There are five things that have been well taught by the Blessed One, the one who knows and sees, the worthy one, perfectly enlightened by himself, that are to be contemplated daily by women and men, by householders and monks.
What are the five?
“I am of the nature to grow old, I have not gone beyond old age” is to be contemplated daily.
“I am of the nature to become ill, I have not gone beyond sickness” is to be contemplated daily.
“I am of the nature to die, I have not gone beyond death” is to be contemplated daily.
“All that is dear and delightful to me will change and vanish” is to be contemplated daily.
“I am the owner of my actions, heir to my actions, born of my actions, related to my actions, and abide supported by my actions. Whatever action I do, whether good or evil, of that I will become heir” is to be contemplated daily.
Anguttara Nikaya 5.57, translated by John Kelly
As surely as each day that we are alive, we are one day older, we also cannot stop illness from coming to us. Illness may come when we are young or old, from our genetic inheritance or from random or unknown causes. Let’s include accidents in this category; they’re called accidents because no one wanted them to happen.
One reason the Buddha asks us to contemplate these unpleasant(?) realities is because of our instinctive desire to deny them. Although we know that aging and illness are inevitable, we still harbor the idea that we have control over them. If we take really good care of our bodies, we think we’ll age more slowly and have fewer illnesses. To some degree this is true; caring for our bodies and minds can make both aging and illness less onerous than they might otherwise be, for ourselves and others. But avoid them entirely? I think not. We can avoid thinking about them at the conscious level, but it takes a monumental effort. It is this burden the Buddha invites us to put aside. By accepting the reality within which we all live, we can stop fighting with it and move through life with more ease.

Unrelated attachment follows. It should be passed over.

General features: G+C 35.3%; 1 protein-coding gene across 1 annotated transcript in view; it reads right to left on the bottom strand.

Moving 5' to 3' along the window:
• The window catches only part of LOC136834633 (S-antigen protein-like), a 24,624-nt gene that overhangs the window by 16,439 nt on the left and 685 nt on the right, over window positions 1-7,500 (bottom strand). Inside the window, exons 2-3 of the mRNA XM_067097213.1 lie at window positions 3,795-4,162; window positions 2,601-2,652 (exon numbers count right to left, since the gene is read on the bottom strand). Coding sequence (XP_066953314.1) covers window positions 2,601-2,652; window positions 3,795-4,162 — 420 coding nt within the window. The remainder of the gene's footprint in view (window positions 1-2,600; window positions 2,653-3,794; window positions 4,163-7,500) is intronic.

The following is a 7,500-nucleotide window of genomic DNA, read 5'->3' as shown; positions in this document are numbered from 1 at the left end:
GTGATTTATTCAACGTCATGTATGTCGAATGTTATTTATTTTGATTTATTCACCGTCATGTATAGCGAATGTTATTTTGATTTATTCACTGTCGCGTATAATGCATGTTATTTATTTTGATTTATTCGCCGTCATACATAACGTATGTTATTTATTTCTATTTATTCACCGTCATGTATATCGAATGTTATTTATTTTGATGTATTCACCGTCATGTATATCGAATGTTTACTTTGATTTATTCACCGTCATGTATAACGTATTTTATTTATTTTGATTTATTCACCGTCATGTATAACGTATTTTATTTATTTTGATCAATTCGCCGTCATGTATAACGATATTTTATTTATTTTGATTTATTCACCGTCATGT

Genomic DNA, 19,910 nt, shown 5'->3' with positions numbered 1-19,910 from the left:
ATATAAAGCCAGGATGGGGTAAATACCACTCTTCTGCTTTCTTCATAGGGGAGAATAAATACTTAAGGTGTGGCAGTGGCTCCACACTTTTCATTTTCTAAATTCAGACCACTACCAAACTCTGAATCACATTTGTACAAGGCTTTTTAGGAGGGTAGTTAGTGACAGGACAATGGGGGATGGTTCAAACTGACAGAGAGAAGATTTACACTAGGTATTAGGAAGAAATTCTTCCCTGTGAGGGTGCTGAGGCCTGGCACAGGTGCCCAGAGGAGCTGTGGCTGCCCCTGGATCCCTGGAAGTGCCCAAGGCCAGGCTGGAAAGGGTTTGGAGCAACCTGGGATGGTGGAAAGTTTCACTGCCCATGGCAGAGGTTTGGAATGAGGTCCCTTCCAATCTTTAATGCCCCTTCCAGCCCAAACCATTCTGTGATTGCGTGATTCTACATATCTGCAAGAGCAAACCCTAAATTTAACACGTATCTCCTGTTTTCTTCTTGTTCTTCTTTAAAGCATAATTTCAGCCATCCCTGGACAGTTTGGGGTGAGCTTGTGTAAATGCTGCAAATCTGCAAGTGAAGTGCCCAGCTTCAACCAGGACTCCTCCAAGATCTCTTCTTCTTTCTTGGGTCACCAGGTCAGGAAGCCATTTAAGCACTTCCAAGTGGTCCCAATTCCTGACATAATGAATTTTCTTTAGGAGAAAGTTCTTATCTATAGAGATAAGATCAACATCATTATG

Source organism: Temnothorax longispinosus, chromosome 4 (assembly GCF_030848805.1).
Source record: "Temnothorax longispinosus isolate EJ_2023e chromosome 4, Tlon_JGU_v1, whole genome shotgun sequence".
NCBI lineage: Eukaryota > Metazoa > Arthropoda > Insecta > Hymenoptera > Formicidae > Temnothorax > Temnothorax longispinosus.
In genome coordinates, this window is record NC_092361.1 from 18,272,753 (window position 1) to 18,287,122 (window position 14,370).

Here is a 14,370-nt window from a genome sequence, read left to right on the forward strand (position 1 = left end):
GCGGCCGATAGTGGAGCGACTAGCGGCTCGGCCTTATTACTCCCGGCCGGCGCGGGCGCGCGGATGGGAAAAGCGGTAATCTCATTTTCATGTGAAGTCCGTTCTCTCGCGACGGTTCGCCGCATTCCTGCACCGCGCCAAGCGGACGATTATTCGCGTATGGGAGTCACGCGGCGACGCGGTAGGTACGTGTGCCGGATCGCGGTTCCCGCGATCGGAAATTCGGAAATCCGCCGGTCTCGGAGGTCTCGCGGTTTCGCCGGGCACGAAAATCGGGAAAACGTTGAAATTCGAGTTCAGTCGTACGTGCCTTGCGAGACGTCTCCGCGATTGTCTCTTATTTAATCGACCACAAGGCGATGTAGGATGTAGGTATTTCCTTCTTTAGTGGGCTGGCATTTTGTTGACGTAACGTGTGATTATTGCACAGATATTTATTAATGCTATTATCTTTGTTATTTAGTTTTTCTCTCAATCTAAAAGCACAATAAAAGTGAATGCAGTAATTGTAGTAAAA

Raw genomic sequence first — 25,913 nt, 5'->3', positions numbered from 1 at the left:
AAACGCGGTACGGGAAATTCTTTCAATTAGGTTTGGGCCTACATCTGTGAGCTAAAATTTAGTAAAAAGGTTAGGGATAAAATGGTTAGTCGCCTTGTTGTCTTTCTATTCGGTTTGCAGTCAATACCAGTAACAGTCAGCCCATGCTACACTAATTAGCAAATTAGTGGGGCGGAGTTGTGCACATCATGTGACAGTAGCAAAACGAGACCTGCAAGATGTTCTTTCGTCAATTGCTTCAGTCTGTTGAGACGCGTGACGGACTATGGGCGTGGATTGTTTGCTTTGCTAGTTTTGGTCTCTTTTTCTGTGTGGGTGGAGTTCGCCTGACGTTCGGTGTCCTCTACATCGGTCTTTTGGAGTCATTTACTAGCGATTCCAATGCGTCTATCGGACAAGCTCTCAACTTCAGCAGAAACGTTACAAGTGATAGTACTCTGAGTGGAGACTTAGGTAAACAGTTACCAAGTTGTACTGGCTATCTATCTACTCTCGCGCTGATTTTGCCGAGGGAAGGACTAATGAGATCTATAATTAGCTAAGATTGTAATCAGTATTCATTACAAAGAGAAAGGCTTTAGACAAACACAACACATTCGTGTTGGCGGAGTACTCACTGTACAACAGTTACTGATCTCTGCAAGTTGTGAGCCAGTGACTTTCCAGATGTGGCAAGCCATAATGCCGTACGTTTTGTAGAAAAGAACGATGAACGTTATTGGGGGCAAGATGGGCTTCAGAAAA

Have you ever heard or read about a catastrophic illness and had the momentary thought, “Whew! I’m glad that’s not me or any of my relatives.”? Or when someone you know has a terrible loss, say the death of a child, have you thought, “I could never bear that.”? In these ways, we deny the truth of our situation. We wrap ourselves in the delusion that we have been protected while someone else was not. We close our hearts down to what we think cannot be borne. And yet all of us have borne, or will bear, tremendous pain and loss. How can we learn to accept this?
The Buddha warns specifically (in the fuller sutta) against the arrogance of youth and the arrogance of health. When we are young and healthy we feel invulnerable. When we’re middle aged and healthy, we still feel (kind of) invulnerable. When we get sick, we become annoyed, impatient for the illness to go away, and a sense of unfairness appears, as if out of nowhere. But that sense that fair equals youth and health and unfair equals old age and sickness – well, that (perhaps dormant) attitude is what we’re trying to unravel. Unless we look for it in our minds, we will not find it.